Comparative Effectiveness of Multiple Exercise Interventions in the Treatment of Mental Health Disorders: A Systematic Review and Network Meta-Analysis

Qian Yu, Ka Kit Wong, On Kei Lei, Jinlei Nie, Qingde Shi, Liye Zou, Zhaowei Kong

Research output: Contribution to journalReview articlepeer-review

22 Citations (Scopus)

Abstract

Background: The efficacy of exercise interventions in the treatment of mental health disorders is well known, but research is lacking on the most efficient exercise type for specific mental health disorders. Objective: The present study aimed to compare and rank the effectiveness of various exercise types in the treatment of mental health disorders. Methods: The PubMed, Web of Science, PsycINFO, SPORTDiscus, CINAHL databases, and the Cochrane Central Register of Controlled Trials as well as Google Scholar were searched up to December 2021. We performed pairwise and network meta-analyses as well as meta-regression analyses for mental health disorders in general and each type of mental health disorder, with alterations in symptom severity as the primary outcome. Results: A total of 6456 participants from 117 randomized controlled trials were surveyed. The multimodal exercise (71%) had the highest probability of being the most efficient exercise for relieving depressive symptoms. While resistance exercise (60%) was more likely to be the most effective treatment for anxiety disorder, patients with post-traumatic stress disorder (PTSD) benefited more from mind–body exercise (52%). Furthermore, resistance exercise (31%) and multimodal exercise (37%) had more beneficial effects in the treatment of the positive and negative symptoms of schizophrenia, respectively. The length of intervention and exercise frequency independently moderated the effects of mind–body exercise on depressive (coefficient = 0.14, p =.03) and negative schizophrenia (coefficient = 0.96, p =.04) symptoms. Conclusion: Multimodal exercise ranked best for treating depressive and negative schizophrenic symptoms, while resistance exercise seemed to be more beneficial for those with anxiety-related and positive schizophrenic symptoms. Mind–body exercise was recommended as the most promising exercise type in the treatment of PTSD. However, the findings should be treated with caution due to potential risk of bias in at least one dimension of assessment and low-to-moderate certainty of evidence. Trial Registration This systematic review was registered in the PROSPERO international prospective register of systematic reviews (CRD42022310237).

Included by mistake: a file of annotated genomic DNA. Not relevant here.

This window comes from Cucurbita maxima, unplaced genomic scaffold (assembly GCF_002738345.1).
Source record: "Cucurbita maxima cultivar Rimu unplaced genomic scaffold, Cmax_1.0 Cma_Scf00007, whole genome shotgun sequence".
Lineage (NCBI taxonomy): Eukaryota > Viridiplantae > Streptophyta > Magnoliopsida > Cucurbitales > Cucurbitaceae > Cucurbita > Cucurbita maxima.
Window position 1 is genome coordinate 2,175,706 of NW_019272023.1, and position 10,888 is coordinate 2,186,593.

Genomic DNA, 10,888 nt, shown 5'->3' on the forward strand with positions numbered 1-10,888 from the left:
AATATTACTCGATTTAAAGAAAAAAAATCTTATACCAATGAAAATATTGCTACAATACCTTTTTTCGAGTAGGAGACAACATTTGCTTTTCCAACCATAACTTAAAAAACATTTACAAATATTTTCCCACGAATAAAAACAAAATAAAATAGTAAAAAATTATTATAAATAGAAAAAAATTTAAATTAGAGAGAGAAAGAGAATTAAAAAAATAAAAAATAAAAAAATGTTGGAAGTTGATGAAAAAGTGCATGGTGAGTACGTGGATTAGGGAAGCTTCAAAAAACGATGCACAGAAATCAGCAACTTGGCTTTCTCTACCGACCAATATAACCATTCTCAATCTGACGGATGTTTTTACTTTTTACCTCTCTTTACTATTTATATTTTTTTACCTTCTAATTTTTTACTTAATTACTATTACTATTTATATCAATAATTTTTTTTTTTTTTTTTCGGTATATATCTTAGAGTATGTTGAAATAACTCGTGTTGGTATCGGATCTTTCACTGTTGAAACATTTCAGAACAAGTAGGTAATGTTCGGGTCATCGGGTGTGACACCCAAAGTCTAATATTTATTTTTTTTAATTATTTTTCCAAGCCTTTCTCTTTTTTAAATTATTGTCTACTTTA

Original languageEnglish
Article number135
JournalSports Medicine - Open
Volume8
Issue number1
DOIs
Publication statusPublished - Dec 2022

Keywords

  • Anxiety disorder
  • Depression
  • Exercise
  • Post-traumatic stress disorder
  • Schizophrenia
  • Training

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